Through the passive fibre network, the gateways directly connect to Cisco switching equipment in the central office (CO; there is no active equipment in the field). The central network routes signals to service provider locations anywhere in the world. Since the network is Ethernet based, seamless communication with a multitude of service providers is no issue at all.

Point-to-point networks provide a number of network architecture advantages that suit densely populated areas such as found in most of Europe. Point-to-point is simple: Every end user gets a fibre connection. Ultimately, this is the most flexible and futureproof architecture. Taking into account that in densely populated areas the distance between end user and CO is small, the cost of such a network is low. In addition, the cost of fibre itself is continuously decreasing, making such “fibre-rich” deployments attractive.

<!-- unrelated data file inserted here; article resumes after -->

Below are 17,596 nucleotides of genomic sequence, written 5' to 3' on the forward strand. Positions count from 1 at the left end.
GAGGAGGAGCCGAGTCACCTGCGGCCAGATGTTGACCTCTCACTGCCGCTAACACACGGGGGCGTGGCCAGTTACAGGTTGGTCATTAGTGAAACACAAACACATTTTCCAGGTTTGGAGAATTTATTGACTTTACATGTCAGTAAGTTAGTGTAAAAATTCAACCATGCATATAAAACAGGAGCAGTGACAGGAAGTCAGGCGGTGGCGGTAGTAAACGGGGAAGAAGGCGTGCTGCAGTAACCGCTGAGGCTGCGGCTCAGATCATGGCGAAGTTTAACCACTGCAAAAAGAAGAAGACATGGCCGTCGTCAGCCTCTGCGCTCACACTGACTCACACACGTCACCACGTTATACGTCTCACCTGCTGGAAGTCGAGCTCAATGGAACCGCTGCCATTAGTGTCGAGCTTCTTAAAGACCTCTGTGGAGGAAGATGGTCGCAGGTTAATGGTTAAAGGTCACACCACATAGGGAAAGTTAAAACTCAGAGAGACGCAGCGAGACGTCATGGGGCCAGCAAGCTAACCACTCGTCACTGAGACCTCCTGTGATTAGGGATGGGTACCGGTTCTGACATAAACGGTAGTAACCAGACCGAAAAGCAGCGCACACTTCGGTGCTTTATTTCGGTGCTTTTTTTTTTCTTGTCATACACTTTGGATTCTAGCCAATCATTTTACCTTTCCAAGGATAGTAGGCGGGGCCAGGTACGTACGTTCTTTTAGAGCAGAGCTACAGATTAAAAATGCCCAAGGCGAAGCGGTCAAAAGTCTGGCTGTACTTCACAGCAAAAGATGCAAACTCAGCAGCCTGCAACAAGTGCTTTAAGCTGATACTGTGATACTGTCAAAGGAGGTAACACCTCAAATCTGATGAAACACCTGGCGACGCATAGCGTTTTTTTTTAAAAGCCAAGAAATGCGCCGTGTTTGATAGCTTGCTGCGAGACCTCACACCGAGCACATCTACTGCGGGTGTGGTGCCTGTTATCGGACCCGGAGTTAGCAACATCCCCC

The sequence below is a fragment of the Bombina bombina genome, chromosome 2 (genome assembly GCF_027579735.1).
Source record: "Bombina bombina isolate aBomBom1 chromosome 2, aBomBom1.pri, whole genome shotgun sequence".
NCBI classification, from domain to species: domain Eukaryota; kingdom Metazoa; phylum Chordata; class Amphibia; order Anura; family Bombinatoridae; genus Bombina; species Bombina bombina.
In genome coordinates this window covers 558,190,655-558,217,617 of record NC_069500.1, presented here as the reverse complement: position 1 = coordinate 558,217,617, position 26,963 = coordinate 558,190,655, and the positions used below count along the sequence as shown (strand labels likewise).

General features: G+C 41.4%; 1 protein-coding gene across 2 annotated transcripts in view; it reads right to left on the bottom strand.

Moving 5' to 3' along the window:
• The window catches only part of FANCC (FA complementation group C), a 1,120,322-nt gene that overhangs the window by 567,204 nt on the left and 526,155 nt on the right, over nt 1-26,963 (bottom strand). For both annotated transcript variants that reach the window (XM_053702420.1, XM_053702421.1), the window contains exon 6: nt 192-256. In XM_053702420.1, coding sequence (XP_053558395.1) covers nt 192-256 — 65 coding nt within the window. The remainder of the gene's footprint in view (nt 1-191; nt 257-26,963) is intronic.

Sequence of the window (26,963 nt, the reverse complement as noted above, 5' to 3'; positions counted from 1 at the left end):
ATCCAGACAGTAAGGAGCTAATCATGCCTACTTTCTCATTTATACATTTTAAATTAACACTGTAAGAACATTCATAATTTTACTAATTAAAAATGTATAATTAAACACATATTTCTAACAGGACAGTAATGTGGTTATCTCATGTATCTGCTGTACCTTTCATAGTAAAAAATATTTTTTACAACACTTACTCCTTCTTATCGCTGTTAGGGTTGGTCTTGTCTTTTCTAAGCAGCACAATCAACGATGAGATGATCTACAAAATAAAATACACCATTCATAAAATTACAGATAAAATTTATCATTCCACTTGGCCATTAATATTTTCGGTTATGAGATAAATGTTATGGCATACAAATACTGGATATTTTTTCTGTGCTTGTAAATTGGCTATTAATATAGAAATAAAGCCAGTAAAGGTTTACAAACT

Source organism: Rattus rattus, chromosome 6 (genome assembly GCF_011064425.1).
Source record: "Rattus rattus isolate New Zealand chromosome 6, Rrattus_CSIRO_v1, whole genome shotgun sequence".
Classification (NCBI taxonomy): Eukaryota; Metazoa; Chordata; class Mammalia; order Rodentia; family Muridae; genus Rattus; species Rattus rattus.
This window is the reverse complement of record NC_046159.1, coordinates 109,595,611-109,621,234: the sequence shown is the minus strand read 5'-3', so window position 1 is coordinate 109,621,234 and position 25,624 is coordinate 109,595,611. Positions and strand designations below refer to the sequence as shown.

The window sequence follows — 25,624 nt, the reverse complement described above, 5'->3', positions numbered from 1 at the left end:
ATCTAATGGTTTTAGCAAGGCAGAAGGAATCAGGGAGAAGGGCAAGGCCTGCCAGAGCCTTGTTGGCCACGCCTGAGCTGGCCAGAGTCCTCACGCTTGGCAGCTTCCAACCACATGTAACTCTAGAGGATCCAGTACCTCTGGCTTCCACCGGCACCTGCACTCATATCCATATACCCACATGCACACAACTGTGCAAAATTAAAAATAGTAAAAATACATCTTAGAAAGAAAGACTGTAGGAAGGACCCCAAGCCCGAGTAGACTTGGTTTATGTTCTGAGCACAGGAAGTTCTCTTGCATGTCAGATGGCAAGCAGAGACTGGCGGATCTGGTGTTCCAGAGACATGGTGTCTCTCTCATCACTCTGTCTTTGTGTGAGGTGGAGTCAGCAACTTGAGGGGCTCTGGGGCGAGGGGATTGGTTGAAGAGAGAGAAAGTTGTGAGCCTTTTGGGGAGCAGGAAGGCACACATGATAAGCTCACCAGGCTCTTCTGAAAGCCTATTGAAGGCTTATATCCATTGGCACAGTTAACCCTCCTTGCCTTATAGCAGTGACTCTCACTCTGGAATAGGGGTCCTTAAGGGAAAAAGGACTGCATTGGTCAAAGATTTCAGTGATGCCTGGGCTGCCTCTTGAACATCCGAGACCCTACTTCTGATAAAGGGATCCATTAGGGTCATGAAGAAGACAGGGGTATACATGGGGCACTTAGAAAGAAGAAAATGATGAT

Point-to-point networks are also scalable and upgradeable. Imagine two FTTH deployments, one point-to-point and the other a PON with 32 users on one fibre. Now imagine in a few years the demand for bandwidth rises to the gigabit-per-second level for the top 10% of end users (early adopters of bandwidth). Just like with DSL, these users pay the highest subscriptions and bring in the highest profit margins to the network operators.

To upgrade these users, the whole PON would need to be upgraded, since all users share the same network. Increasing the bandwidth requires changing everyone’s home gateway and replacing all CO PON equipment. In point-to-point, with every user on its own fibre, upgrading can be done on a per-user basis. New equipment can be gradually introduced to the most demanding, highest-paying customers, while maintaining the current equipment for “normal” users. The investment in equipment and technology is therefore much more effective than in PON, and the lifetime of the network is much greater.